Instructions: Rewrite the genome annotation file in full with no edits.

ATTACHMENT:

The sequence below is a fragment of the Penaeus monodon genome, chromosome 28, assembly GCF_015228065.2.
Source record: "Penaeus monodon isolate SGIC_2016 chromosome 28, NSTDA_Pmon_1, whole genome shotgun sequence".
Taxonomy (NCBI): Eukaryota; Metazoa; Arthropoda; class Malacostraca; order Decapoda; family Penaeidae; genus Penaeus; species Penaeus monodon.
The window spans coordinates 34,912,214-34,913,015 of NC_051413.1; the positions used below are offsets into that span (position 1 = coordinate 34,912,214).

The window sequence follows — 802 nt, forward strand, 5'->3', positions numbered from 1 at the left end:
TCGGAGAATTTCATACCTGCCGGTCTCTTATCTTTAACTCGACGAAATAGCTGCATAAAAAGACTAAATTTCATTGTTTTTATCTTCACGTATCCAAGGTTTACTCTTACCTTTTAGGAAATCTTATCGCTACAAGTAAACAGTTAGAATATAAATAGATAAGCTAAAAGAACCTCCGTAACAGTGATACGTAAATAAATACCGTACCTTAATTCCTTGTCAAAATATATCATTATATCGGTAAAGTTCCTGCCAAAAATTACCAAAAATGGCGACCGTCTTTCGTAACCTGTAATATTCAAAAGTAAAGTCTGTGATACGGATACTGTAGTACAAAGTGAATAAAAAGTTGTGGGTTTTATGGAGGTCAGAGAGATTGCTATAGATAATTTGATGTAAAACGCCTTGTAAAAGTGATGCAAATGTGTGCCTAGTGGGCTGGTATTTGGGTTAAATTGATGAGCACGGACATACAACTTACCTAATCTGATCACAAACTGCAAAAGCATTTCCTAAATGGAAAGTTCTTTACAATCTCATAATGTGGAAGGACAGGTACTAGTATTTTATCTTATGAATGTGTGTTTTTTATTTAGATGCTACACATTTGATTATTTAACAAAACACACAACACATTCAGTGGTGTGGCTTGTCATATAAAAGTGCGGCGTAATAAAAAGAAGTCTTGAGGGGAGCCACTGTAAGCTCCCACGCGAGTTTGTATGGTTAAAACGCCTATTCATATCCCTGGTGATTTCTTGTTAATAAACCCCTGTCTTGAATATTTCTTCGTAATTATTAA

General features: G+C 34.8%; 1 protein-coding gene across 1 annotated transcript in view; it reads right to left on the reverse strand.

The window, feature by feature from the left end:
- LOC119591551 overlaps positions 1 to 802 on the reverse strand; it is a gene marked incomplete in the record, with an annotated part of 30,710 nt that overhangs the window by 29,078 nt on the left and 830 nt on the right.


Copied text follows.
The sequence below is a fragment of the Penaeus monodon genome, chromosome 28, assembly GCF_015228065.2.
Source record: "Penaeus monodon isolate SGIC_2016 chromosome 28, NSTDA_Pmon_1, whole genome shotgun sequence".
Taxonomy (NCBI): Eukaryota; Metazoa; Arthropoda; class Malacostraca; order Decapoda; family Penaeidae; genus Penaeus; species Penaeus monodon.
The window spans coordinates 34,912,214-34,913,015 of NC_051413.1; the positions used below are offsets into that span (position 1 = coordinate 34,912,214).

The window sequence follows — 802 nt, forward strand, 5'->3', positions numbered from 1 at the left end:
TCGGAGAATTTCATACCTGCCGGTCTCTTATCTTTAACTCGACGAAATAGCTGCATAAAAAGACTAAATTTCATTGTTTTTATCTTCACGTATCCAAGGTTTACTCTTACCTTTTAGGAAATCTTATCGCTACAAGTAAACAGTTAGAATATAAATAGATAAGCTAAAAGAACCTCCGTAACAGTGATACGTAAATAAATACCGTACCTTAATTCCTTGTCAAAATATATCATTATATCGGTAAAGTTCCTGCCAAAAATTACCAAAAATGGCGACCGTCTTTCGTAACCTGTAATATTCAAAAGTAAAGTCTGTGATACGGATACTGTAGTACAAAGTGAATAAAAAGTTGTGGGTTTTATGGAGGTCAGAGAGATTGCTATAGATAATTTGATGTAAAACGCCTTGTAAAAGTGATGCAAATGTGTGCCTAGTGGGCTGGTATTTGGGTTAAATTGATGAGCACGGACATACAACTTACCTAATCTGATCACAAACTGCAAAAGCATTTCCTAAATGGAAAGTTCTTTACAATCTCATAATGTGGAAGGACAGGTACTAGTATTTTATCTTATGAATGTGTGTTTTTTATTTAGATGCTACACATTTGATTATTTAACAAAACACACAACACATTCAGTGGTGTGGCTTGTCATATAAAAGTGCGGCGTAATAAAAAGAAGTCTTGAGGGGAGCCACTGTAAGCTCCCACGCGAGTTTGTATGGTTAAAACGCCTATTCATATCCCTGGTGATTTCTTGTTAATAAACCCCTGTCTTGAATATTTCTTCGTAATTATTAA

General features: G+C 34.8%; 1 protein-coding gene across 1 annotated transcript in view; it reads right to left on the reverse strand.

The window, feature by feature from the left end:
- LOC119591551 overlaps positions 1 to 802 on the reverse strand; it is a gene marked incomplete in the record, with an annotated part of 30,710 nt that overhangs the window by 29,078 nt on the left and 830 nt on the right.